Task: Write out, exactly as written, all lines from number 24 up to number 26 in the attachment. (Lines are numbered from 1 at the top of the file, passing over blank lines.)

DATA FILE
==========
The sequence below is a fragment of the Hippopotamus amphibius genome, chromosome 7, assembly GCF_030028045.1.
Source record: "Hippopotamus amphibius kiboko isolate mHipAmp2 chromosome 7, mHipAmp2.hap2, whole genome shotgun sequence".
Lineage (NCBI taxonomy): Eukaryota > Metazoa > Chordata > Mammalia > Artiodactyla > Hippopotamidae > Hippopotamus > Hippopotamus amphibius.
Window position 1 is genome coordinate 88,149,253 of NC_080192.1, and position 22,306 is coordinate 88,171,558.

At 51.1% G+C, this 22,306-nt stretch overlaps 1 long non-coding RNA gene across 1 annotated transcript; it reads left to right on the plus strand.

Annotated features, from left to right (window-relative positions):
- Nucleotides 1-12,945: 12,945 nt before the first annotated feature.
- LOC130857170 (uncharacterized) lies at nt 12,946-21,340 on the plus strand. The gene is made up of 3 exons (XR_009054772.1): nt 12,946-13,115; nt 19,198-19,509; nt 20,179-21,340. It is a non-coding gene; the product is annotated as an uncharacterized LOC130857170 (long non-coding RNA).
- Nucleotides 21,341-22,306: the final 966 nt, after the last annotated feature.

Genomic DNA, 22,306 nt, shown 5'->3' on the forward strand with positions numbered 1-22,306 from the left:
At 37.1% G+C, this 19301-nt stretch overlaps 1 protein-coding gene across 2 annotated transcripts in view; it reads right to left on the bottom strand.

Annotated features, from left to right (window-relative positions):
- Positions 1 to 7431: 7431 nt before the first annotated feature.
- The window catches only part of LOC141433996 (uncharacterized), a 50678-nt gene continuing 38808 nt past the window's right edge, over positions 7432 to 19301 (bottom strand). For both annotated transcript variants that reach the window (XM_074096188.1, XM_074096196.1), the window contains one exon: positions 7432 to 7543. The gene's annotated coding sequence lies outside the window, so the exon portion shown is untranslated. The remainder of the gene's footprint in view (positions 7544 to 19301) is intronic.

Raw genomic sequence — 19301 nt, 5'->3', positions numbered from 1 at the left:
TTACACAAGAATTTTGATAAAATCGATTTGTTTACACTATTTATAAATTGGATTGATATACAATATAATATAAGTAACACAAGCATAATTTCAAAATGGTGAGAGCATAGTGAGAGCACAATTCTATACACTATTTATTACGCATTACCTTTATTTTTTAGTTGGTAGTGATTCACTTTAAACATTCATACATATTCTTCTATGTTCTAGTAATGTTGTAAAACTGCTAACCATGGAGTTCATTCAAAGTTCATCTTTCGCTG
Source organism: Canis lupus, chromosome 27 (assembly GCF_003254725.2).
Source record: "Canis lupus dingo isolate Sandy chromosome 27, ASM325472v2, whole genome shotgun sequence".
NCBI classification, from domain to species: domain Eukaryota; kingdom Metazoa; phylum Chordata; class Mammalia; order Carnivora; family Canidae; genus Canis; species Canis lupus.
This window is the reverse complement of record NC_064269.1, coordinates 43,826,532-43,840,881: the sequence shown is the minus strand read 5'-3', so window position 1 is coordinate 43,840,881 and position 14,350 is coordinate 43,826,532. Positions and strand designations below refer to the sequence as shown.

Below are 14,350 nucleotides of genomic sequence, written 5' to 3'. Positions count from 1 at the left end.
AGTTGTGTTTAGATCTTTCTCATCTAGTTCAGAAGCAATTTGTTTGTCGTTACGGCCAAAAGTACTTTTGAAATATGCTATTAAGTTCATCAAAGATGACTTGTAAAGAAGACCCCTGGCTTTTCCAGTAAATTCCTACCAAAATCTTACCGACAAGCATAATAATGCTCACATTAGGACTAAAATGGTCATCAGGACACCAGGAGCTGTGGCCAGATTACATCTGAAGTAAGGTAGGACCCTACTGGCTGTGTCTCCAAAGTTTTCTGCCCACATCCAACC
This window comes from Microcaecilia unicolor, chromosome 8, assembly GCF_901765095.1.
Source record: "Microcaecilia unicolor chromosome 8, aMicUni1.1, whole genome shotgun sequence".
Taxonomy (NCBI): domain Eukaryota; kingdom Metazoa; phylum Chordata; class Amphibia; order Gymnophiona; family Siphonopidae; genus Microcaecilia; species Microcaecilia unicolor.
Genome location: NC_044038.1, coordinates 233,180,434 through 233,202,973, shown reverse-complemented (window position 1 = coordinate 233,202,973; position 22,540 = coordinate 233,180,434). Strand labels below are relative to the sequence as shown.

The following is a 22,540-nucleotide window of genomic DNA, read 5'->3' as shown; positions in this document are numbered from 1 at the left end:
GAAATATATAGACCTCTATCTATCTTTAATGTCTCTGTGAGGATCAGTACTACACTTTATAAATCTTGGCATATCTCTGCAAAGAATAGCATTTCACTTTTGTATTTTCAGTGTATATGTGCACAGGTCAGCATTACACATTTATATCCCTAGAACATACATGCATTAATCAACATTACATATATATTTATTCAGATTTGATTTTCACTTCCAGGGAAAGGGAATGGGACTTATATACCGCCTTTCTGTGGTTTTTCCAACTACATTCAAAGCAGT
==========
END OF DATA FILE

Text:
Source record: "Microcaecilia unicolor chromosome 8, aMicUni1.1, whole genome shotgun sequence".
Taxonomy (NCBI): domain Eukaryota; kingdom Metazoa; phylum Chordata; class Amphibia; order Gymnophiona; family Siphonopidae; genus Microcaecilia; species Microcaecilia unicolor.
Genome location: NC_044038.1, coordinates 233,180,434 through 233,202,973, shown reverse-complemented (window position 1 = coordinate 233,202,973; position 22,540 = coordinate 233,180,434). Strand labels below are relative to the sequence as shown.